As the name suggests uterine fibroids are usually benign non-cancerous tumors that form in the uterus. They consist of dense fibrous tissue and can appear almost any time after puberty. In many cases, fibroids don’t present any problems and are usually diagnosed during pregnancy or during the menopausal transition.
One important point to note about fibroids is that they are ‘vascular’ in nature. This is a medical term meaning that fibroids contain well-defined blood vessels that carry oxygen and nutrients to aid sustainability. In other words, uterine fibroids are a kind of living organism.
This leaves surgeons with a dilemma. Removing them can leave the patient bloody and debilitated but more importantly, fibroids, just like weeds, can grow again if there are any ‘roots’ (in this case blood vessels) left behind.
So now we know exactly what they are…
Where do they grow?
While it’s pretty obvious from the name that uterine fibroids grow in the uterus, they tend to grow in various places within the internal and external walls. As such, they have different names depending upon where they grow. Let’s take a closer look at some of them…
Submucosal fibroids grow inside the uterine cavity and because they can crowd space, they often cause heavy menstrual bleeding and long periods. They are also more likely than other types of fibroids to cause fertility problems or miscarriage.
Submucosal fibroids in some cases can also enlarge the uterus, giving the appearance of extreme weight gain or pregnancy even though this might not be the case.
This type of uterine fibroid grows within the muscular walls of the uterus. This is the area that contracts when giving birth. Intramural fibroids can cause pelvic pain, uncomfortable pressure, and abnormal menstrual cycles.
As opposed to submucosal fibroids, the subserosal type is formed ‘outside’ of the walls of the uterus. Women can experience continual bladder pressure with subserosal fibroids making them feel like they need to constantly visit the bathroom. In addition, another typical symptom of subserosal fibroids is back pain.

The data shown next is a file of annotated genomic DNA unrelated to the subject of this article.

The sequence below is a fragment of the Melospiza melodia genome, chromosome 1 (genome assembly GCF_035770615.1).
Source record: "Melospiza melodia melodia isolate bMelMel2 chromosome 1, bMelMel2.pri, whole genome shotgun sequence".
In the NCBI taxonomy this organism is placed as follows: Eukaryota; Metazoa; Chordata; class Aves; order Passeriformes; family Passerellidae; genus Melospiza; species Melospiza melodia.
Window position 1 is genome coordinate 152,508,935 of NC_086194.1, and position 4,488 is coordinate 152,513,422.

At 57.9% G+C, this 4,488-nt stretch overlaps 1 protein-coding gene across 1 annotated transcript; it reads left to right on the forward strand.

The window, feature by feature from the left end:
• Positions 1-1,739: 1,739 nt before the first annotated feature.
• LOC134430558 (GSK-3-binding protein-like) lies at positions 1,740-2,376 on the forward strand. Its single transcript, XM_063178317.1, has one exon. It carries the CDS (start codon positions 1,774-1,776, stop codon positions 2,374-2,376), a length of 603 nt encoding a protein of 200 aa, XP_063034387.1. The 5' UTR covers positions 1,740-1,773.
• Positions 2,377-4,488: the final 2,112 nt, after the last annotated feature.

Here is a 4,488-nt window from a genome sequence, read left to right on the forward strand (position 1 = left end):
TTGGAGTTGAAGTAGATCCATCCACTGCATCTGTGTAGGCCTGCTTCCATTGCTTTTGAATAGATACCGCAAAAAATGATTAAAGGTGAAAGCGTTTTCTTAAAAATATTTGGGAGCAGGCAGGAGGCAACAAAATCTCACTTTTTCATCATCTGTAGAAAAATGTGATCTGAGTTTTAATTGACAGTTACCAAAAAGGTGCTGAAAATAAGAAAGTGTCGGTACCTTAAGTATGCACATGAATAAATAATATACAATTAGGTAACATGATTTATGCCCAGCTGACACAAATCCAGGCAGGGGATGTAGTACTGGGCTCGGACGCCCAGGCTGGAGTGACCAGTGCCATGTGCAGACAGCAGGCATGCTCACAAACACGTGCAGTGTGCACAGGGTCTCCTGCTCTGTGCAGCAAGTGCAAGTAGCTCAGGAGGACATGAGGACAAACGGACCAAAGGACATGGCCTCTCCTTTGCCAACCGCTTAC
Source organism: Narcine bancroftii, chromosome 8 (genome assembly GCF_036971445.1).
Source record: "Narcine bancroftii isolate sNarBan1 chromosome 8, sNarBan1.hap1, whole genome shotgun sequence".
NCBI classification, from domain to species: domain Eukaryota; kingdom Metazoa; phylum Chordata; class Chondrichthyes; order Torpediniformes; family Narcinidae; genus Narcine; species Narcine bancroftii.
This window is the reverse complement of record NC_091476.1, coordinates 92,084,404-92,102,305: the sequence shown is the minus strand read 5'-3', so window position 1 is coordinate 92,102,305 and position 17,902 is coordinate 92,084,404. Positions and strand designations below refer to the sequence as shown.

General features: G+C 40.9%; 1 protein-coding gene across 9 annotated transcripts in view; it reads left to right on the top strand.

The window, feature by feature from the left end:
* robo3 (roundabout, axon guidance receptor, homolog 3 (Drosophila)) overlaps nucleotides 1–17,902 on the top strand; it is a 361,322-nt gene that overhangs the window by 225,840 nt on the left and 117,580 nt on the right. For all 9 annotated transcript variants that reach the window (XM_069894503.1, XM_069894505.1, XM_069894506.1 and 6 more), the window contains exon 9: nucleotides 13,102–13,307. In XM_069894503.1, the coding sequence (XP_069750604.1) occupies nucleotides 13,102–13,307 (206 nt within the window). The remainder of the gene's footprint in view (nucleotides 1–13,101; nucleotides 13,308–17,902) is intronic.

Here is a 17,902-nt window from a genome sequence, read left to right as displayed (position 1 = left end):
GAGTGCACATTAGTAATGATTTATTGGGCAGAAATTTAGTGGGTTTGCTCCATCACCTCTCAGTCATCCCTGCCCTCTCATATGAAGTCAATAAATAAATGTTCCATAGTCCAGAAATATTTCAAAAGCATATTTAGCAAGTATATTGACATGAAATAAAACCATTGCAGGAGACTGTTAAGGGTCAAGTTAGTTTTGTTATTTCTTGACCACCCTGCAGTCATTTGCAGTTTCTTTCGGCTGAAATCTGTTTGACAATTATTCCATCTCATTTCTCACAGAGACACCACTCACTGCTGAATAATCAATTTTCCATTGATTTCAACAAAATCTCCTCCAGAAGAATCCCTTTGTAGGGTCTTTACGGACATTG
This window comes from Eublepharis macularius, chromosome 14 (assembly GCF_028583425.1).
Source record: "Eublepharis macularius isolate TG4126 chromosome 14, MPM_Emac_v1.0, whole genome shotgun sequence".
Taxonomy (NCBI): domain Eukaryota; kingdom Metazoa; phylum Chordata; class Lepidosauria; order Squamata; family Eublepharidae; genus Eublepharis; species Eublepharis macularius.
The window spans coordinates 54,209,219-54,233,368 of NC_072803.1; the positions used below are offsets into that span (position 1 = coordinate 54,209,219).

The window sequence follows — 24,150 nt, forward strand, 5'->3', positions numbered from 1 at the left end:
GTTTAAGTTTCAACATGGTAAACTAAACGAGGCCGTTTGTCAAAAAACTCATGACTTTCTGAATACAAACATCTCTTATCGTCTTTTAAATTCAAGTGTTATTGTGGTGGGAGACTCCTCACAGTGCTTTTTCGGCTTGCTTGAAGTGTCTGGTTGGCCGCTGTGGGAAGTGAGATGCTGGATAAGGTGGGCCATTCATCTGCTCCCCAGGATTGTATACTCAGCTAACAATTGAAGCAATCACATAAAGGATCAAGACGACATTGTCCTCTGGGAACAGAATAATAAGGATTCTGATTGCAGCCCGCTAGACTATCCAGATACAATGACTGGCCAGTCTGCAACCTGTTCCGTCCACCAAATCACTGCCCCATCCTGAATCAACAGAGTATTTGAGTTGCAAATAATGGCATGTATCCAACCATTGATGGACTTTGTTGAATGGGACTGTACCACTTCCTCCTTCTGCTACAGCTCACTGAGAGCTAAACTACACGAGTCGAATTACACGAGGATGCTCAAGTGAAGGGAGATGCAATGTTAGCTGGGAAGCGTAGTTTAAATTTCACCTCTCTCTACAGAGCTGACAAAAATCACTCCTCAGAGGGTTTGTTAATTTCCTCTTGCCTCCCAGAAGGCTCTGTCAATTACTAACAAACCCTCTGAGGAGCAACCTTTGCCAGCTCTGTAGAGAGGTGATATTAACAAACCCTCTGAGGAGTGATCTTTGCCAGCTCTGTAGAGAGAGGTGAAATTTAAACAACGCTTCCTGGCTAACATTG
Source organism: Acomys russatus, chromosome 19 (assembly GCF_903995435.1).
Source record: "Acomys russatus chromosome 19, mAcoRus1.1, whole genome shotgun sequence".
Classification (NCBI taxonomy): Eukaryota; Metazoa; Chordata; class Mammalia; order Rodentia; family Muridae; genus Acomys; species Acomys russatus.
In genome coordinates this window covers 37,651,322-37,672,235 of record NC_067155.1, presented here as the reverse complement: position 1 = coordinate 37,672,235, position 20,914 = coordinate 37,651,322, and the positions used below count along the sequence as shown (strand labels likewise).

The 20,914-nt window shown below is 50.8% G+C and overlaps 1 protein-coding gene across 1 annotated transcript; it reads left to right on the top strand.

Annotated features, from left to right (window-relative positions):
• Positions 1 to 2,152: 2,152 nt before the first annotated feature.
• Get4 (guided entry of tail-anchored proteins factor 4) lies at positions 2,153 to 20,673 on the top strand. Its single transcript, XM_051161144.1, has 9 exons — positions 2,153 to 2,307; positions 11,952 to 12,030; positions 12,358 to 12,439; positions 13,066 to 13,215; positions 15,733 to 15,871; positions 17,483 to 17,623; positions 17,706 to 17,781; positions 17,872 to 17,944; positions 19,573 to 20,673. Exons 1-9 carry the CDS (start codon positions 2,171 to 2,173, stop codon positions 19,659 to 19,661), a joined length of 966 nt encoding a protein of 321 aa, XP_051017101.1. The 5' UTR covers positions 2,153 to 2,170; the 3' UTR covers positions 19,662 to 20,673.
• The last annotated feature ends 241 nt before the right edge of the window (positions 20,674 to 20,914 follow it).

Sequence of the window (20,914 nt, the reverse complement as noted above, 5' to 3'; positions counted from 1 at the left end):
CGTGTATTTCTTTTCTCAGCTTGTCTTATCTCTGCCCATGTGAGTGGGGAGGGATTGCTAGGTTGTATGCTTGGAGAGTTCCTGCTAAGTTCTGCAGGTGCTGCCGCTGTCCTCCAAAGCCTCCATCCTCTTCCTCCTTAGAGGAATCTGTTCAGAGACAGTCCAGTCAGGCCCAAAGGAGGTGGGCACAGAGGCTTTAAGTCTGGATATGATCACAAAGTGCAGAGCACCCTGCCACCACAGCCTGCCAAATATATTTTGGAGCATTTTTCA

These are in fact mushroom-like structures complete with stalks that tend to grow either inside or outside the walls of the uterus. One of the common symptoms of a twisted or impeded stalk is severe pelvic pain.
Now we’ve talked about what fibroids are and where they grow, we should really address why uterine fibroids are there in the first place…
Surprisingly, although the condition is extremely common, there is no clearly defined cause. It’s thought that 1 in 4 women over the age of 40 has developed fibroids but also the problem is found significantly in pregnant women.
Moreover, women who are in their 30’s and are not pregnant or do not fit the stereotypical fibroid-prone profile, are also experiencing the condition.
So what do we know?
Previous medical studies have linked uterine fibroid growth with a surge in estrogen levels. During times of pregnancy or menopause, high spikes in estrogen coincide with higher levels of fibroid growth.
But what about in those women mentioned earlier who have not fallen pregnant or who have yet to reach the menopausal transition period? Why are they getting uterine fibroids?
Scientists suggest that there are a whole host of other factors that could also trigger fibroid growth. These include:
Clearly, uterine fibroids affect many women so if you have been recently diagnosed then you’re certainly not alone!
The good news is that surgery is no longer the only choice. Here at the Midwest Institute for Non-Surgical Therapy (MINT), we use the latest non-surgical treatments to remove or shrink fibroids so that you can live a normal life.
Contact Dr. Akinwande on 314 255 2204 to schedule an appointment or alternatively, check out our website where you can find a wealth of information.